Visit the
Molecular Expressions Website

Galleria
Photo Gallery
Silicon Zoo
Chip Shots
Screen Savers
Museum
Web Resources
Primer
Java Microscopy
Win Wallpaper
Mac Wallpaper
Publications
Custom Photos
Image Use
Contact Us
Search
Home

Double Refraction

Light bends when it moves at an angle from one transparent substance through another. This bending of light is called refraction. Some transparent substances cause light to bend or refract in two different directions, causing light to divide into two rays. This is called double refraction or birefringence. When you look at something through a birefringent substance, you can see a double image. Iceland spar, a type of calcite crystal, is birefringent. Below, you can see a double image as you look through a piece of Iceland spar.

Interactive Java Tutorial
ATTENTION
Our servers have detected that your web browser does not have the Java Virtual Machine installed or it is not functioning properly. Please install this software in order to view our interactive Java tutorials. You may download the necessary software by clicking on the "Get It Now" button below.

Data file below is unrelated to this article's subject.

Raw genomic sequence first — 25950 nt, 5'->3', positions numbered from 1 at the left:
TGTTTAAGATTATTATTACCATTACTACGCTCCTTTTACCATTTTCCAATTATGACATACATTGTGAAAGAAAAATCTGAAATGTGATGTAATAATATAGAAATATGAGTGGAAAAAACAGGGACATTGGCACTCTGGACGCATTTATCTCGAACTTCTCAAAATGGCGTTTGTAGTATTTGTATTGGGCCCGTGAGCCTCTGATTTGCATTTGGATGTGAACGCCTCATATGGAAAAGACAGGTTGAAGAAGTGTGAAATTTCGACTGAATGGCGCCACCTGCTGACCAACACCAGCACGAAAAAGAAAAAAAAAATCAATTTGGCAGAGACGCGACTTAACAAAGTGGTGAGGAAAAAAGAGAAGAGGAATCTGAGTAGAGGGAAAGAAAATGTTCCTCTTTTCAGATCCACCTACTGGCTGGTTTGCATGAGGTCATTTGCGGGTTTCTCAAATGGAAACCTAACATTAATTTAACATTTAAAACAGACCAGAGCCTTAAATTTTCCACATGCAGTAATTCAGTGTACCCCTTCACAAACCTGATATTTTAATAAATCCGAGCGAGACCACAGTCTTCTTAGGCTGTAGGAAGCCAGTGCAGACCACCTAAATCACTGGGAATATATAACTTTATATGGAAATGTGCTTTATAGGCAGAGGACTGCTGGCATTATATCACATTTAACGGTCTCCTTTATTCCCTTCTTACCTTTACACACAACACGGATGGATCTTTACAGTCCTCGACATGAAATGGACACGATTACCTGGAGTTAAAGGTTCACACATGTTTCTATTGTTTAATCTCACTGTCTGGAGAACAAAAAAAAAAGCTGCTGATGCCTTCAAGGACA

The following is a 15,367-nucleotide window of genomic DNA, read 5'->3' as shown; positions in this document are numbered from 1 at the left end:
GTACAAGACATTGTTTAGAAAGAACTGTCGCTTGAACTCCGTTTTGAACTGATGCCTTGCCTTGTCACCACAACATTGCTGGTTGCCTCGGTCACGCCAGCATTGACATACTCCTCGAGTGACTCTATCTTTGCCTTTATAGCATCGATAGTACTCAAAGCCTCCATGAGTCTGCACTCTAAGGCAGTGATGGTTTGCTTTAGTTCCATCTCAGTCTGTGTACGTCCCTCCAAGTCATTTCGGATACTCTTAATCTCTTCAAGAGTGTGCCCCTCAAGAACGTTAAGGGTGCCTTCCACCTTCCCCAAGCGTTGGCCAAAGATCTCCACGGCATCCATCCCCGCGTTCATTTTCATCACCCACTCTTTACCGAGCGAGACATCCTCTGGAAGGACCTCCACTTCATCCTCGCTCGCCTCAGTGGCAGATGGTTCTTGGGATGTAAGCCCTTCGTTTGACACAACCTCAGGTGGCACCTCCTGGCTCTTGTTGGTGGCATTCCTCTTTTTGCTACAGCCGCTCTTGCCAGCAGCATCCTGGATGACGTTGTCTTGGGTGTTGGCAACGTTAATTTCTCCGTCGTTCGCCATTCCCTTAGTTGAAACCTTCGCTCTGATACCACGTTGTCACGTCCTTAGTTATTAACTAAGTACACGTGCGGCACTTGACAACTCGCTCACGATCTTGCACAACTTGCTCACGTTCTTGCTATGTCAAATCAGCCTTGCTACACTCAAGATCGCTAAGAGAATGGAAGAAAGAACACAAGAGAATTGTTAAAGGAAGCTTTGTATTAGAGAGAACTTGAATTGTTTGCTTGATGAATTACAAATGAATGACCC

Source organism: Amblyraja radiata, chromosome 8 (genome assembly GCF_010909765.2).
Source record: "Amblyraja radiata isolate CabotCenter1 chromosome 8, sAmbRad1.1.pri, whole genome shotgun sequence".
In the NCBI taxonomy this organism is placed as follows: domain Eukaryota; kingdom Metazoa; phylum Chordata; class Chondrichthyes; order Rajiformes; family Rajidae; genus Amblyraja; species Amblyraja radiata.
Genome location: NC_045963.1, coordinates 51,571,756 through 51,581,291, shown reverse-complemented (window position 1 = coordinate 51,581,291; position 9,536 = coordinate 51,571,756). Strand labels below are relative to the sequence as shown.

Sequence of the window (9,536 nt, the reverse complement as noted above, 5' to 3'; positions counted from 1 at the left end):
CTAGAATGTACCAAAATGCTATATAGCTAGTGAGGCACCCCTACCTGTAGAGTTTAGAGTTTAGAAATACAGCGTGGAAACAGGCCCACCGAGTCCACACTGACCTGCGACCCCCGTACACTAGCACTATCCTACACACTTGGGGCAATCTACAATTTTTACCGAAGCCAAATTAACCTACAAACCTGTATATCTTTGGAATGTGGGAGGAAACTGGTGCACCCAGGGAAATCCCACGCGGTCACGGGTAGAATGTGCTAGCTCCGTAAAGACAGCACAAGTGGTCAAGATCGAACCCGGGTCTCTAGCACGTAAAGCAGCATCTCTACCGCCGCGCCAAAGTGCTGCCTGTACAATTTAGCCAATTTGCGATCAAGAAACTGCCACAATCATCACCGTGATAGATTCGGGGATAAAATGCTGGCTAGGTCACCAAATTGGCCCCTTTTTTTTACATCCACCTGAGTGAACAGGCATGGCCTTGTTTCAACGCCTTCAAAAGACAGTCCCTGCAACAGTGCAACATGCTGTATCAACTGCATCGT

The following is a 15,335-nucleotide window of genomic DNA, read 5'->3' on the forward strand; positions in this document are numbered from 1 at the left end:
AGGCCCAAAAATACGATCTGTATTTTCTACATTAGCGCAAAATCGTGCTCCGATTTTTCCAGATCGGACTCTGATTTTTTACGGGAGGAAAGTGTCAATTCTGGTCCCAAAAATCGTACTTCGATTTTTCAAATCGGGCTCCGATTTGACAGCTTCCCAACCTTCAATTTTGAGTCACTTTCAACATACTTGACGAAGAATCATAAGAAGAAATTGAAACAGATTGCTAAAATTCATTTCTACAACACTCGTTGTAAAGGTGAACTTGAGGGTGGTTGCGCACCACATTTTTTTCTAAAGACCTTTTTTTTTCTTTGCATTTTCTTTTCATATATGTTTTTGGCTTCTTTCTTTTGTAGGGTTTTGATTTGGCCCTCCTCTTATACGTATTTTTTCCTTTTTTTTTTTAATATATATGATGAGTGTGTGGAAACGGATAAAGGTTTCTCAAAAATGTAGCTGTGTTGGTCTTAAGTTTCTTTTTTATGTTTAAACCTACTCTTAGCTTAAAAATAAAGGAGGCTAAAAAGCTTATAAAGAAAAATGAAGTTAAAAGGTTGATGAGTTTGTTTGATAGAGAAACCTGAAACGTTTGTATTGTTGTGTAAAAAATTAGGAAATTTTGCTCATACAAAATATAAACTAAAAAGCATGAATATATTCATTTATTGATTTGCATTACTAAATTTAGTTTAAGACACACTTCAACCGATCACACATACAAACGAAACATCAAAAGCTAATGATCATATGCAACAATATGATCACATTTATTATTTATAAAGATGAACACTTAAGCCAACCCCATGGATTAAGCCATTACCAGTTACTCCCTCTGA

Click on the crystal to move it over the pen and text.

Scientists use many tools to look at things like crystals. One of those tools is a microscope. There are many things we can learn by looking at crystals in different ways. There are ways of looking at birefringent crystals through a microscope that can create very colorful and beautiful images. Visit our Using Microscopes to Investigate Birefringence in Crystals activity site to learn how you can view these images.

To learn more about refraction of light, visit our Refraction of Light Interactive Java Tutorial.

Questions or comments? Send us an email.
© 1995-2013 by Michael W. Davidson, Kirill I. Tchourioukanov, and The Florida State University. All Rights Reserved. No images, graphics, software, scripts, or applets may be reproduced or used in any manner without permission from the copyright holders. Use of this website means you agree to the Legal Terms and Conditions set forth by the owners.
This website is maintained by our
Graphics & Web Programming Team
in collaboration with Optical Microscopy at the
National High Magnetic Field Laboratory.
Last modification: Wednesday, Mar 26, 2014 at 02:24 PM
Access Count Since December 24, 1999: 102675
Visit the websites of our partners in education: